Virus strains with reduced sensitivity to zidovudine, the first drug used to treat HIV infection, were first observed in 1989, three years after it was introduced. Subsequently, resistance to every currently licensed antiretroviral drug has been observed (15).
WHO regards a surveillance system that enables monitoring of HIV drug resistance as an essential component of treatment scale-up. In this work, WHO and its partners are seeking the full support of the global HIV/AIDS scienti?c and public health community. WHO has established a coalition of 50 of the world's experts in policy, clinical management, and the science of HIV drug resistance (HIVResNet) to develop guidelines on how to conduct resistance surveillance in different settings and population groups.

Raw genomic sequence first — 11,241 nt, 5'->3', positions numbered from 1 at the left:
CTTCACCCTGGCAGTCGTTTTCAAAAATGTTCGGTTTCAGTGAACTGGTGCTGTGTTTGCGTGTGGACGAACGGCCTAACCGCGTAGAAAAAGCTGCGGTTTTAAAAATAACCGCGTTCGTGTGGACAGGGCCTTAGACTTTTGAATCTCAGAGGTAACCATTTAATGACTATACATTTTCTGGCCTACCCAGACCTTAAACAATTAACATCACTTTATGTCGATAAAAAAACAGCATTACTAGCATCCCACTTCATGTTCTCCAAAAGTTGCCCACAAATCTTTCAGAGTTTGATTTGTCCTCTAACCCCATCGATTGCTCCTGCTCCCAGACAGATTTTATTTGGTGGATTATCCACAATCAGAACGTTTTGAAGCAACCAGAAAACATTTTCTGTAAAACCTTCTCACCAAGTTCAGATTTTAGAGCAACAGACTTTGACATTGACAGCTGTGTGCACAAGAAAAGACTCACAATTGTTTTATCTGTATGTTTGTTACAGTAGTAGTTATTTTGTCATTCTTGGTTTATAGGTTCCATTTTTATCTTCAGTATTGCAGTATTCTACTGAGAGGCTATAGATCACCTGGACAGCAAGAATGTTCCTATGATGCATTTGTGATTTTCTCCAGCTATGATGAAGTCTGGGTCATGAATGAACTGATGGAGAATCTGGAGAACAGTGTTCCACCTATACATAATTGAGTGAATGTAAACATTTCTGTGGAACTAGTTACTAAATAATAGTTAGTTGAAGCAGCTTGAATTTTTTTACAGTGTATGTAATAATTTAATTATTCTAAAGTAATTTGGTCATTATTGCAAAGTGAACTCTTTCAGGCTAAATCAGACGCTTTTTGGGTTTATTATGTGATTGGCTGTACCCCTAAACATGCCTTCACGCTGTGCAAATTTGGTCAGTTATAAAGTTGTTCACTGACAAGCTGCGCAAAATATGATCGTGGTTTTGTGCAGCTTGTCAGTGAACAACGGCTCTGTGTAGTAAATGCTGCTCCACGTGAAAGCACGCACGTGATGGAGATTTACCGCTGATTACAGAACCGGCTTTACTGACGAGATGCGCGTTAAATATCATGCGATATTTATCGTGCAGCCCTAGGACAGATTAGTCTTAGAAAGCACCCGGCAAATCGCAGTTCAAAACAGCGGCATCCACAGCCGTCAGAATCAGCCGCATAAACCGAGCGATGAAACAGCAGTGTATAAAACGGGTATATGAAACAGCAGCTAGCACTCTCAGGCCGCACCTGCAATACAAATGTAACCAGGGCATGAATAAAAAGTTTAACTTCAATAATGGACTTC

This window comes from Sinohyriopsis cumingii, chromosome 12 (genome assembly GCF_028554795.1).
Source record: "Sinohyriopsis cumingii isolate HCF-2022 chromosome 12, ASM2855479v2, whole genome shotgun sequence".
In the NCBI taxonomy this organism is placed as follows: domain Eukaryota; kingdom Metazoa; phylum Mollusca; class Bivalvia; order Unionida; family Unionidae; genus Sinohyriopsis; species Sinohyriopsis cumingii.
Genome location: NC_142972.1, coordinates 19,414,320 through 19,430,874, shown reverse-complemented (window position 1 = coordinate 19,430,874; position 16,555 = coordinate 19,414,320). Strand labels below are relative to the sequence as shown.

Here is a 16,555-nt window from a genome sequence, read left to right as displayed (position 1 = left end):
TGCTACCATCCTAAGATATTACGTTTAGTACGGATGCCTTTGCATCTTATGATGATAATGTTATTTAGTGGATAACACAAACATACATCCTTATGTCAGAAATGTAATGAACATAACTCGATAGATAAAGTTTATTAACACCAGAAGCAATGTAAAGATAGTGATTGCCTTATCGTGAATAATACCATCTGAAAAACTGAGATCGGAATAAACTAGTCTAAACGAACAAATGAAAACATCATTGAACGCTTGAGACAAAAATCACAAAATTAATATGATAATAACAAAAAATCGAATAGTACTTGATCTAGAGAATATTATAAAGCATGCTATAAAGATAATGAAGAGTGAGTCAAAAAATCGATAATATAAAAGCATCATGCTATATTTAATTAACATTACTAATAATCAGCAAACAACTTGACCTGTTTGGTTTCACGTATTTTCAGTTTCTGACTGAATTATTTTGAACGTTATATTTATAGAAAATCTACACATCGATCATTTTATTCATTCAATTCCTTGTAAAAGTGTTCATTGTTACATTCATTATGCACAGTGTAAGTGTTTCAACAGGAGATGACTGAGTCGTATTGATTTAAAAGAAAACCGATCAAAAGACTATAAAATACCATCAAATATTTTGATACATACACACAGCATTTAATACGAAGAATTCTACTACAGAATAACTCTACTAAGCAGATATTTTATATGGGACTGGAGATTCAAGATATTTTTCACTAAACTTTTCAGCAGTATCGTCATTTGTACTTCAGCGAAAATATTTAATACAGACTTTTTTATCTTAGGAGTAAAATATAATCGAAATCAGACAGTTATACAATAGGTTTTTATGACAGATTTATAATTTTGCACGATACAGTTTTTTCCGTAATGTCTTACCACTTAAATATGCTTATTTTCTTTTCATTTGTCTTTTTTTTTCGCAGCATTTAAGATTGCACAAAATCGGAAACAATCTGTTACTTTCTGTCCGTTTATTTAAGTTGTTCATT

Gathering reliable global data on the level of HIV drug resistance and its transmission has so far been extremely difficult. The prevalence of resistance in countries where antiretrovirals have been available for some years ranges from 5% to 27%. Recent data from 17 European countries showed that 10% of untreated patients carry drug-resistant virus. Very little data are available from the developing countries that will implement antiretroviral programmes, and much more information is required (16).
The threat of increased levels of resistance cannot be an excuse for not delivering life-prolonging therapy: it has not been a reason to delay universal access in developed countries. Instead, monitoring HIV drug resistance and developing approaches to reduce its emergence and spread are required.
WHO and its partners have established the following objectives:
- to track HIV drug resistance and assess its geographical and temporal trend;